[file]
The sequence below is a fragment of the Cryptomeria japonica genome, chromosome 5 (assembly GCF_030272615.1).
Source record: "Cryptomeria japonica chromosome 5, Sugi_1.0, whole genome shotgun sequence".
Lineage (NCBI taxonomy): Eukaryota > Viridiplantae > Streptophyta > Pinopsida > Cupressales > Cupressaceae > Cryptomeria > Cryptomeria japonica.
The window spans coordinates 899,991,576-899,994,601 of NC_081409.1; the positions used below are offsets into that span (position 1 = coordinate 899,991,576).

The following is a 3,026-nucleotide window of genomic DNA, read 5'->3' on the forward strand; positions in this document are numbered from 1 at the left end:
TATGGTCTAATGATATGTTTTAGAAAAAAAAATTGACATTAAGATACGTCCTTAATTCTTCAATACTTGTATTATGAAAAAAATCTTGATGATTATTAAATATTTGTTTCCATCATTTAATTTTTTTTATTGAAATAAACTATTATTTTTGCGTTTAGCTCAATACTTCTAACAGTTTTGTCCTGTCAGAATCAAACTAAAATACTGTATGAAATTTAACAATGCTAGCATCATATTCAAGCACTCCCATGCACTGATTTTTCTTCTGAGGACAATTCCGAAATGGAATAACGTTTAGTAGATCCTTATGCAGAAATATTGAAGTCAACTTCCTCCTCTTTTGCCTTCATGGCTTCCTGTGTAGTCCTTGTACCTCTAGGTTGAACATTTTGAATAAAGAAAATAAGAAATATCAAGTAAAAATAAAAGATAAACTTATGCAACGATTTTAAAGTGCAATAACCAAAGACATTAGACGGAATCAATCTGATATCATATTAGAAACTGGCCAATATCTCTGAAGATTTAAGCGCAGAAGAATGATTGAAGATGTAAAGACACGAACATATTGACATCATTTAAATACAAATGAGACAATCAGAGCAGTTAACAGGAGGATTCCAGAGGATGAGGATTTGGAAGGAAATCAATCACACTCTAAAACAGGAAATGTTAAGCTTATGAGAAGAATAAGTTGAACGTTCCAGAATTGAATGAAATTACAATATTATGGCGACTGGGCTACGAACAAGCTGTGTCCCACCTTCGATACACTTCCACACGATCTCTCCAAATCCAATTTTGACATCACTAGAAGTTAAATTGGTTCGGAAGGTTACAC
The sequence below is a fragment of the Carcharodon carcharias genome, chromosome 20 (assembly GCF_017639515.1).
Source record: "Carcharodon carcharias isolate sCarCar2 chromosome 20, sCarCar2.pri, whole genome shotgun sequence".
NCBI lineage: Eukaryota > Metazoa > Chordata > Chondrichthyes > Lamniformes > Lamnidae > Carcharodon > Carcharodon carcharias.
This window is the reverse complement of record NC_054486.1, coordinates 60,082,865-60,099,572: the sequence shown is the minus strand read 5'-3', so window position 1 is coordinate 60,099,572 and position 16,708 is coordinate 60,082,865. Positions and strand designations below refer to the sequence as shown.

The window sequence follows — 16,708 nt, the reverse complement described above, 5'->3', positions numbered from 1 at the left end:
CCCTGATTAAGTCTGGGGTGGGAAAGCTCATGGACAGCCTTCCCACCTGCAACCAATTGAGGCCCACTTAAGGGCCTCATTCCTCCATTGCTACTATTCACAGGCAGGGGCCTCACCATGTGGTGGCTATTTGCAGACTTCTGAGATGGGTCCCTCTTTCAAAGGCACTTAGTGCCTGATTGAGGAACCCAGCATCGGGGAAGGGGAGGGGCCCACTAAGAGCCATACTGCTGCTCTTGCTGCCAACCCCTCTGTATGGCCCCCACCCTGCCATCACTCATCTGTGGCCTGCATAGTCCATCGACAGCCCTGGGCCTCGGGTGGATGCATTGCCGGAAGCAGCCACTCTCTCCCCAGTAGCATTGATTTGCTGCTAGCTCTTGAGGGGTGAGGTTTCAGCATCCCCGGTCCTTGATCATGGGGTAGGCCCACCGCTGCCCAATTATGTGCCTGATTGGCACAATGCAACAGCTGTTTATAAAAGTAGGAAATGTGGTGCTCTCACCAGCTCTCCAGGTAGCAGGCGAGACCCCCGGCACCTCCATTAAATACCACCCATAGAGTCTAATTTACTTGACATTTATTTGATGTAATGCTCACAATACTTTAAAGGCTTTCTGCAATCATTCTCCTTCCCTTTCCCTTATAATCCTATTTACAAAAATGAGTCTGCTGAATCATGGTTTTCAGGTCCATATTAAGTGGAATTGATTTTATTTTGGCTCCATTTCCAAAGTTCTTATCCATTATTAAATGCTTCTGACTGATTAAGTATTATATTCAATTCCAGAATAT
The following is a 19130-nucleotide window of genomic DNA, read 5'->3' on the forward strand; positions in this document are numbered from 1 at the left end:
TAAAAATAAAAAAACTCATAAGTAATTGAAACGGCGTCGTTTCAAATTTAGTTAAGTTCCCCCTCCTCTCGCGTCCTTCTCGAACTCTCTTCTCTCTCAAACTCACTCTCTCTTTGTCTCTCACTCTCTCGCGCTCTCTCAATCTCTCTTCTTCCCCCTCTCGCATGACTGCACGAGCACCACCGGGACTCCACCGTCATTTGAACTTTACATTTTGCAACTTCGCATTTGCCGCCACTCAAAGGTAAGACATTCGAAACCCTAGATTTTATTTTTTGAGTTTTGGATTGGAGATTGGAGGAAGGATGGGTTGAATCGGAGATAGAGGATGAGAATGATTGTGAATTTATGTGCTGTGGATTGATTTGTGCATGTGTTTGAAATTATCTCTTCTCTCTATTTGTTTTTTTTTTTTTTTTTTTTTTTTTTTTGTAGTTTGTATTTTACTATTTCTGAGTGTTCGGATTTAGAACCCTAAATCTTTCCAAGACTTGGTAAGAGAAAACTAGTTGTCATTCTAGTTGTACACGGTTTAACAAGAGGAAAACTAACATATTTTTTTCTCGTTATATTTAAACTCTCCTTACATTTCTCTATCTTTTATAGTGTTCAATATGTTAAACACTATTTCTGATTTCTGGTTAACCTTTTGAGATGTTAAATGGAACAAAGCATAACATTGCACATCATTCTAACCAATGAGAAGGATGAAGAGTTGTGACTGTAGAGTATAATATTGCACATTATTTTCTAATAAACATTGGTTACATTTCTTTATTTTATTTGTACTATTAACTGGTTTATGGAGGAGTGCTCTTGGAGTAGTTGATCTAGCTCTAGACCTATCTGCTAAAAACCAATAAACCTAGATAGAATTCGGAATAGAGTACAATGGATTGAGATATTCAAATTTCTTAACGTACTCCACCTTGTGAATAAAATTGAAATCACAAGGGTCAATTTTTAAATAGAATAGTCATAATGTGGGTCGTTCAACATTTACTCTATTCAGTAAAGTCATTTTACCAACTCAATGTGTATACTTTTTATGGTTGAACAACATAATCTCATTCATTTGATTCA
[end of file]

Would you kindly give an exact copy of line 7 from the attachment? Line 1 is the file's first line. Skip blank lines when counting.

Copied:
The sequence below is a fragment of the Carcharodon carcharias genome, chromosome 20 (assembly GCF_017639515.1).